Mercedes Benz E-Class

Motoring with Liam Bird

In little more than eight years’ time, the powers that be have decreed that the likes of you and me won’t be allowed to buy a car that runs on petrol, or diesel, alone. Just five years after that, they’re not going to allow you to buy any new wheels that aren’t turned exclusively by electric motors. The Internal Combustion Engine – surely one of the great-est, and now controversial, inventions of all time – is preparing to sing its swansong. At least that is, unless someone comes up with an effective and environmentally friendly synthetic fuel.

Here’s hoping.

It is partly because of such debatable (despicable?) decisions that you can no longer buy a Mercedes Benz E-Class with a petrol engine, be it a four or a six-cylinder, that isn’t now assisted by a mild hybrid system.

You can however, still buy a “traditional” diesel-powered one.

And that’s exactly what the Mercedes Benz press office were kind enough to lend me recently: an E220d Sport, to be exact.

Since I last sampled an E-Class it’s had a bit of a makeover.

The external changes include a new grille and headlamps – to give the E-Class the new Mercedes Benz “face” – plus more horizontally styled tail lamps that extend into the bootlid. Inside things still look familiar; same swoopy dash, complete with multiple vents, same use of quality materials and thick leathers – even in this, the entry level Sport trim – and the same overall air of restrained elegance you’d expect from a Mercedes Benz saloon. The infotainment and dials however, are all new.

Regardless of what trim level your budget can cope with, your mid-size Benz (the C-Class is the small one, the S-Class the huge one) now comes with a 12.3” touch-screen that renders the old click-wheel interface redundant. It runs the MBUX system, and you can select different functions either by directly touching the screen, or if you’re finger-print averse, via the new centre console touch-pad. It’s all very clear and relatively intuitive, if perhaps a tad more-fiddly to use, once on the move.

As for the new dials, well, they’re lovely. Again, housed in a 12/3” display, both the now digital speedometer and tachometer are brilliantly clear with crisp numbering and lettering, and also customisable so you can choose which information you wish to see and in which colour you wish to see it. If that is, you don’t inadvertently happen to stroke the capacitive switches on the steering wheel that alter the dash-board’s display. I did exactly that, more than once, while manoeuvring the E-Class in and out of tight parking spaces. It took me an age to return everything back to what I considered normal – by which I mean my preference of fuel consumption and range, rather than a compass, or a graphic showing my eco driving credentials.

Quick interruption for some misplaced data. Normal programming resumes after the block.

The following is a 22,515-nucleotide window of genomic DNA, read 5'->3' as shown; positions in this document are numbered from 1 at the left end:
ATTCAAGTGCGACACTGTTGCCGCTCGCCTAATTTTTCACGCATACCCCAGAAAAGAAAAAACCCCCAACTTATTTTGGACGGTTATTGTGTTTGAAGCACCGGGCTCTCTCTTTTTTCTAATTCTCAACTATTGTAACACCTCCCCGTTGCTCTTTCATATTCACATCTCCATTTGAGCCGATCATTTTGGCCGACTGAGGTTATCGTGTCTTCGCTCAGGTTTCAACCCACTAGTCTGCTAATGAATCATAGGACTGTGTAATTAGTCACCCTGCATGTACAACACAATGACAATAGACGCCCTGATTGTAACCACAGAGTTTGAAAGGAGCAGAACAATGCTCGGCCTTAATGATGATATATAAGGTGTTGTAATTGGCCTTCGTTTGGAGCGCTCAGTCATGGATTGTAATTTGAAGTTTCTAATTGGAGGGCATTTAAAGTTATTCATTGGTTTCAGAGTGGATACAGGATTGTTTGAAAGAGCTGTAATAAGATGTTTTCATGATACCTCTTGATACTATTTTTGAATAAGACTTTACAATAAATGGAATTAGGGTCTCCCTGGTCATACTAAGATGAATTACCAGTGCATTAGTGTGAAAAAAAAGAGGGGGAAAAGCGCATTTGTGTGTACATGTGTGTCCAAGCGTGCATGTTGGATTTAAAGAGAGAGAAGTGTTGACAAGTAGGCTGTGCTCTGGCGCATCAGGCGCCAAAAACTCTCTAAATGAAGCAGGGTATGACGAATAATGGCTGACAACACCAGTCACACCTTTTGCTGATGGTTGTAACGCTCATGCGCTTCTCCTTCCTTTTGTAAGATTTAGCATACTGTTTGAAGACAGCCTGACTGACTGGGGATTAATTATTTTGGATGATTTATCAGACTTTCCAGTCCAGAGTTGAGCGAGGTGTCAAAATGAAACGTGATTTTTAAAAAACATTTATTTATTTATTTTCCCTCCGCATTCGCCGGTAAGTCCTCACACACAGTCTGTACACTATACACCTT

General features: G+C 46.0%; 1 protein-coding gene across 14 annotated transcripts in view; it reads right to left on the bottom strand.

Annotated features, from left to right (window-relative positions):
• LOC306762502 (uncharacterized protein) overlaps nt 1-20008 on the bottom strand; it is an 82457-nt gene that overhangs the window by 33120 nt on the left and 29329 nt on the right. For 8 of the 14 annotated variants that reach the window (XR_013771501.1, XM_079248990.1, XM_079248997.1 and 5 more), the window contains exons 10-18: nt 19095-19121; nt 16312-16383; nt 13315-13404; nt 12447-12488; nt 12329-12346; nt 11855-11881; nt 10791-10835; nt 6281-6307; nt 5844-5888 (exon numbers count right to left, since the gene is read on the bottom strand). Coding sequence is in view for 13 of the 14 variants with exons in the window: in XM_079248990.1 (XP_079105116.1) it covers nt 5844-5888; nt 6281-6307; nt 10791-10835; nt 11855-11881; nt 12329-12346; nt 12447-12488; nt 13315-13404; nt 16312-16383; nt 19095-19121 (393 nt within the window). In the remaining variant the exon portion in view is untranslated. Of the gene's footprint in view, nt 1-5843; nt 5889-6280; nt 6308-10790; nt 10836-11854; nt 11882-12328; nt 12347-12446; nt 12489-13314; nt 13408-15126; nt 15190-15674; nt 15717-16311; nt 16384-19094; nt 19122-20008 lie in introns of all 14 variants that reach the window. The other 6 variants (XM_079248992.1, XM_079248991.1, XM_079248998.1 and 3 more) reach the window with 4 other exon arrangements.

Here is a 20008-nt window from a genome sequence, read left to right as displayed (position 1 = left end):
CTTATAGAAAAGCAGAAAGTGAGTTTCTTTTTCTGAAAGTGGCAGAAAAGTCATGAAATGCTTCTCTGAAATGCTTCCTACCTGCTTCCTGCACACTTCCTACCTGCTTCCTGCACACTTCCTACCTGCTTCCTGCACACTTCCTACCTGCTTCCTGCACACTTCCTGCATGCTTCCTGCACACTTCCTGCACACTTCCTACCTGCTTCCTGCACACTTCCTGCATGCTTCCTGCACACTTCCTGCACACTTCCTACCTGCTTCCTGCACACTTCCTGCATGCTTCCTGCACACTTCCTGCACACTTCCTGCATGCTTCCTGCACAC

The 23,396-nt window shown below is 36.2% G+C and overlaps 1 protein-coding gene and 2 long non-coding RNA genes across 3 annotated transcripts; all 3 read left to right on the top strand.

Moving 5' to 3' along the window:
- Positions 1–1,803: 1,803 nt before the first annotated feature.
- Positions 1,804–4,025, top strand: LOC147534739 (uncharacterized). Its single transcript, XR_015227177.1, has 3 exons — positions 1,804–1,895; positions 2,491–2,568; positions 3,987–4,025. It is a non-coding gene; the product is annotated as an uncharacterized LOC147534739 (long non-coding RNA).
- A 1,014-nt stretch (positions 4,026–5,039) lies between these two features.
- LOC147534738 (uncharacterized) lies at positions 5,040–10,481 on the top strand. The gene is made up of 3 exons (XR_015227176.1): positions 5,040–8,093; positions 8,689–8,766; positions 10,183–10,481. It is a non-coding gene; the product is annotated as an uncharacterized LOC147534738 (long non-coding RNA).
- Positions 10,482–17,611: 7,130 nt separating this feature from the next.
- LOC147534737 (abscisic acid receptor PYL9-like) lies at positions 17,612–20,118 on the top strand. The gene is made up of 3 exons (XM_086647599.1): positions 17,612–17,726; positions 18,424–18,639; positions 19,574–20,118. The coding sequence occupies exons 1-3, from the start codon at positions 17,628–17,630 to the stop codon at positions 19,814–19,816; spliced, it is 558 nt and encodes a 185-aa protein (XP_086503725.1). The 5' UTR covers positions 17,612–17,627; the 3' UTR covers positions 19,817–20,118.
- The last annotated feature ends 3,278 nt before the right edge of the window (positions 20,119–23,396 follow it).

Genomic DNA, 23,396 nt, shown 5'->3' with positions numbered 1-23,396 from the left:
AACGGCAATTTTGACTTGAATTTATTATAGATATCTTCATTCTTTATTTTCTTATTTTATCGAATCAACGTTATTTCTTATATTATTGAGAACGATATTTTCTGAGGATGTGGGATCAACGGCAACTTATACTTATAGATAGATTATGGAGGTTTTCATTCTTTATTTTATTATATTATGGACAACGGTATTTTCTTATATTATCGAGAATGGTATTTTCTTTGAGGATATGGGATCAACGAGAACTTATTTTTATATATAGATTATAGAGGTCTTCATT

Not that you’re likely to have any worries about range that is. With its fuel tank brimmed from the black pump the E220d’s trip computer (when I found it again) claimed I wouldn’t have to trouble another service station until I’d driven at least 800 miles. It’s also worth pointing out that that’s based on driving out here in the sticks where the 9-speed automatic gear-box is constantly, albeit imperceptibly, shuffling between its ratios. On a smoother, less undulating surface, I see no reason why that range figure shouldn’t be higher still.

Neither would it be such an arduous task to drive such distances in the E220d. In Sport trim, it may lack, ironically, the more sportier looking exterior accoutrements of E-Classes higher up the pecking order, but the trade-off for its more sober styling, is an altogether cushier ride; the Sport’s modest 17” alloy wheels together with their high profile tyres absorb road imperfections far better than any blingy 20” AMG rims ever could. It handles nicely too. You’d perhaps never really be rewarded for trying to hustle an E220d down your favourite B-road, nevertheless it’s still more than capable of covering ground at what used to be considered a fair old lick. 0-62 takes 7.3 seconds.  The four-cylinder diesel can get a bit vocal when pushed, but most of the time it just hums along nicely in the background. Road and wind noise are never a hindrance either.

At nearly £40K before options, the E220d Sport isn’t perhaps the cheapest of choices when it comes to a traditional 4-door saloon. A BMW 5 series – surely, the E-class’s longest standing nemesis – offers a sharper driving experience, and a plug-in hybrid E-Class benefits from a significantly lower BIK rating. But, if you like your cars, smooth, solid, serene, and capable of covering big miles with the minimum of hassle or interruption, the diesel-powered E-Class still – well, for a while at least – proves a hard act to follow.

And just think of all the miles you could cover in it before 2030.

Mercedes Benz E220d Sport

  • Engine: 1,950 cc 4-cylinder 16 valve turbo-diesel
  • Transmission: 9 speed G-TRONIC Plus auto. Rear Wheel Drive
  • Power: 194 bhp @ 3800 rpm
  • Torque: 295 lbft @ 1600 – 2800 rpm
  • 0-62mph: 7.3 sec
  • Max Speed: 149mph
  • Mpg: 53.3 (combined)
  • CO2: 139 g/km
  • Price: from £39,680

Many thanks to Jane at Mercedes Benz’s UK press office for the loan of the E220d

@bird_liam

 

 

 

 

 

 

 

 

 

 

 

 

 

 

 

 

 

 

 

 

 

 

 

 

 

 

 

 

 

 

 

 

 

 

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